Bengali Judge Breaks Barrier - ‘Punishment Posting’ Draws Words Of Support In Kashmir

Bengali Judge Breaks Barrier - ‘Punishment Posting’ Draws Words Of Support In Kashmir

6 March 2010
The Telegraph (Kolkata)
Muzaffar Raina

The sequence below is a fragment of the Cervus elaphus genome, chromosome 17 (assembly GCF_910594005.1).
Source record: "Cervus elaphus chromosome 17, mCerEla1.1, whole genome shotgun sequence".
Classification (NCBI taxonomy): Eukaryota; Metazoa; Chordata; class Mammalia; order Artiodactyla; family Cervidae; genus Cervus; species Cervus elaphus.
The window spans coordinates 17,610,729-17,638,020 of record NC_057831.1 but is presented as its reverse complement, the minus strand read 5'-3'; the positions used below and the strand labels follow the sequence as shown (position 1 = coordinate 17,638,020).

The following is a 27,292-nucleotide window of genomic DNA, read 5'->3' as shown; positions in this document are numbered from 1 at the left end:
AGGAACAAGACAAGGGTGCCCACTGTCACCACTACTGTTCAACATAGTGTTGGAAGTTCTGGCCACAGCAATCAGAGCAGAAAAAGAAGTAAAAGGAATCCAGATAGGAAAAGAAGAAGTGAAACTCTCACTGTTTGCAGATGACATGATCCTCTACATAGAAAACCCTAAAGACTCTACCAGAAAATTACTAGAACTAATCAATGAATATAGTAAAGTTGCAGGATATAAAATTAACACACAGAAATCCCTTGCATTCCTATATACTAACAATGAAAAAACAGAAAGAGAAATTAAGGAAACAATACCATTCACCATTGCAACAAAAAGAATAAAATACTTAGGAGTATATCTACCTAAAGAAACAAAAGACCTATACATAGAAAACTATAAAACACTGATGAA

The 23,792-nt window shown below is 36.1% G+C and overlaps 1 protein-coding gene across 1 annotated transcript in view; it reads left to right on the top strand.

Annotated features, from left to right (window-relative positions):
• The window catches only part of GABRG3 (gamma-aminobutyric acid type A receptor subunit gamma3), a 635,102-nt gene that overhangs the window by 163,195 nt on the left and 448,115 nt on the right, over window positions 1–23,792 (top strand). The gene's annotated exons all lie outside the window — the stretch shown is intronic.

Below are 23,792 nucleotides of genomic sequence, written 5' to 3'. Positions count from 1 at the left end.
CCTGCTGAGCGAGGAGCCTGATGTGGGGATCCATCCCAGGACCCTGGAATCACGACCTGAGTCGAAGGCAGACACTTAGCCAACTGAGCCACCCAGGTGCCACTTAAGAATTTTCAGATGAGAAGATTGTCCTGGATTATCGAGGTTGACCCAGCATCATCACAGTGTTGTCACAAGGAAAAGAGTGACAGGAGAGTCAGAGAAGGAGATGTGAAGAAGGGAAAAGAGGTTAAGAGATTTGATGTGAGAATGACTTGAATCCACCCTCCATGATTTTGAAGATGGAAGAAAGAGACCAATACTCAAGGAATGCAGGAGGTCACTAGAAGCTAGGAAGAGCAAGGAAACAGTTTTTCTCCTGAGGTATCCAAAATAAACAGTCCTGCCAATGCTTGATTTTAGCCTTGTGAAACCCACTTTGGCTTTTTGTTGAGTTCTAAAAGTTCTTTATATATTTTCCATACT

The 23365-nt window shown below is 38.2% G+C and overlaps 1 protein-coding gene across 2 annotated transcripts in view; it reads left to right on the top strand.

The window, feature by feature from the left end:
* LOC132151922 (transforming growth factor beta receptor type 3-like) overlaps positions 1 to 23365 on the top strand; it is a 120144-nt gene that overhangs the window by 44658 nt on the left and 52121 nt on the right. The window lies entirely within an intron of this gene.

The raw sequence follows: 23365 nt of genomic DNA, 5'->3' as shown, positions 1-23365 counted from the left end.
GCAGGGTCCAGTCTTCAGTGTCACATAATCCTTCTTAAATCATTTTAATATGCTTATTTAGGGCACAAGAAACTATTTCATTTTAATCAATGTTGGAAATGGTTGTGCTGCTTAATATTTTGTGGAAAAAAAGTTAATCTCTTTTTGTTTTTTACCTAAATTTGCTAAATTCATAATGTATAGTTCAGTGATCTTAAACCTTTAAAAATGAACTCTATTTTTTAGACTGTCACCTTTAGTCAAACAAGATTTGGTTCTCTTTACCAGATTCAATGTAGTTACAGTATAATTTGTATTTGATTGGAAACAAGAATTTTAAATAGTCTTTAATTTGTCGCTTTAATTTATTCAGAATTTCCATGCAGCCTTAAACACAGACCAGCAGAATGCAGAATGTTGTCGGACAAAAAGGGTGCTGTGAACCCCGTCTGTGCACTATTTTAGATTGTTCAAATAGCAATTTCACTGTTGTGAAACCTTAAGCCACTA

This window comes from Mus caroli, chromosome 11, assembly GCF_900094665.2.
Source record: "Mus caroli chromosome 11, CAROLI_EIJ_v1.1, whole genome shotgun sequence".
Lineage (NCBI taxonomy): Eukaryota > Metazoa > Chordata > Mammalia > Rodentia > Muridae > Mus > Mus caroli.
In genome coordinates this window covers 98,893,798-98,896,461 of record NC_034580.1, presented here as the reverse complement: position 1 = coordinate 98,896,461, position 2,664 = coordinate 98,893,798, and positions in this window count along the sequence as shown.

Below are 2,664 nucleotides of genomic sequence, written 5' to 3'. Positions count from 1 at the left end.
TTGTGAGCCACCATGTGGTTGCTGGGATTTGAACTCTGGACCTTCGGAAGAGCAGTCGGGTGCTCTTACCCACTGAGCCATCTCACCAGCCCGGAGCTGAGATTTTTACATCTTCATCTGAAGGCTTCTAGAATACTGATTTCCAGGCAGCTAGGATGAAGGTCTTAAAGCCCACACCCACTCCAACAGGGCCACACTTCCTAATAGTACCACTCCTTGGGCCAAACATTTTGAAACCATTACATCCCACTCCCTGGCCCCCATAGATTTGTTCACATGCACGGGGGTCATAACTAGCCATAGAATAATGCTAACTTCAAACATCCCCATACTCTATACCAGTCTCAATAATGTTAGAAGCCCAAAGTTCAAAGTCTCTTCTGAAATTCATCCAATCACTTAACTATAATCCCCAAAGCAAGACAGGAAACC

Srinagar: A Bengali holding a constitutional post has won rare support and praise from a pro-separatist body in Kashmir. The Valley’s high court bar association has for the first time backed an “Indian” judge, outgoing state Chief Justice Barin Ghosh, criticising his “punishment posting” to Sikkim High Court. The bar, which is at the forefront of the azaadi struggle, said Justice Ghosh had been “penalised” because he was “fair” to Kashmiris. “He passed the kind of orders which no judge (in Kashmir) before him did. I have no doubt that he has been penalised for being very fair and honest,” bar association president Mian Abdul Qayoom claimed. During last year’s turmoil over the alleged Shopian rapes and murders, Justice Ghosh had directed all state courts not to grant bail, without consulting the high court, to the five police officers arrested for allegedly destroying evidence. The people of Shopian had ended their 62-day strike after the chief justice made an appeal and promised them justice. “There were other orders too where his role was extraordinary. On one occasion he asked the army to vacate 4,000 kanals of land,” the bar association president said. He said he had gone to Justice Ghosh’s chamber on December 31 and found the judge had received a letter seeking his consent for a transfer to Sikkim where, Qayoom said, “you have only three judges”. “(Justice Ghosh said) he had been expecting a transfer to Orissa and didn’t know why he was being transferred to Sikkim,” he added. Qayoom said Justice Ghosh’s 14-month tenure had been momentous. “For the first time the bar discussed the Kashmir dispute, and the UN resolution on it, in the high court after a petition was filed in Jammu (seeking delimitation of Assembly seats). “He heard the case for days together. Since the petition was filed in Jammu and could have been adjudicated there, he made it a point to know the viewpoint of the Kashmir bar in Srinagar.” Qayoom said there had been one occasion when Justice Ghosh could have done more. “During the Shopian episode, we asked that the investigation not be transferred to the CBI. While the case was being heard, the state government asked the CBI to investigate. He (Justice Ghosh) could have hauled up the government for contempt but didn’t. But we cannot judge him by this single incident.” He added: “Before him (Justice Ghosh), Chief Justice Mufti Bahauddin was penalised for his upright orders in 1993. He was shifted out of the state and resigned. But Justice Ghosh passed the kind of orders which even he (Justice Bahauddin) couldn’t have passed.” The bar, in a rare gesture, threw a farewell for Justice Ghosh on Thursday and its members openly criticised his transfer. Justice Ghosh didn’t react to these remarks but said the lower-court judges and lawyers in Kashmir were “much better than (those in) other places” where he had worked. He said he would cherish the love and affection he had received in Kashmir. The outgoing chief justice is scheduled to leave for Sikkim on Monday and is expected to take oath there on Tuesday. Justice Ghosh, 57, was enrolled as an advocate on December 19, 1978, and practised at Calcutta High Court. He was appointed a permanent judge of Calcutta High Court on July 14, 1995, and transferred to Patna High Court in 2005. He took over as Jammu and Kashmir chief justice in January last year.


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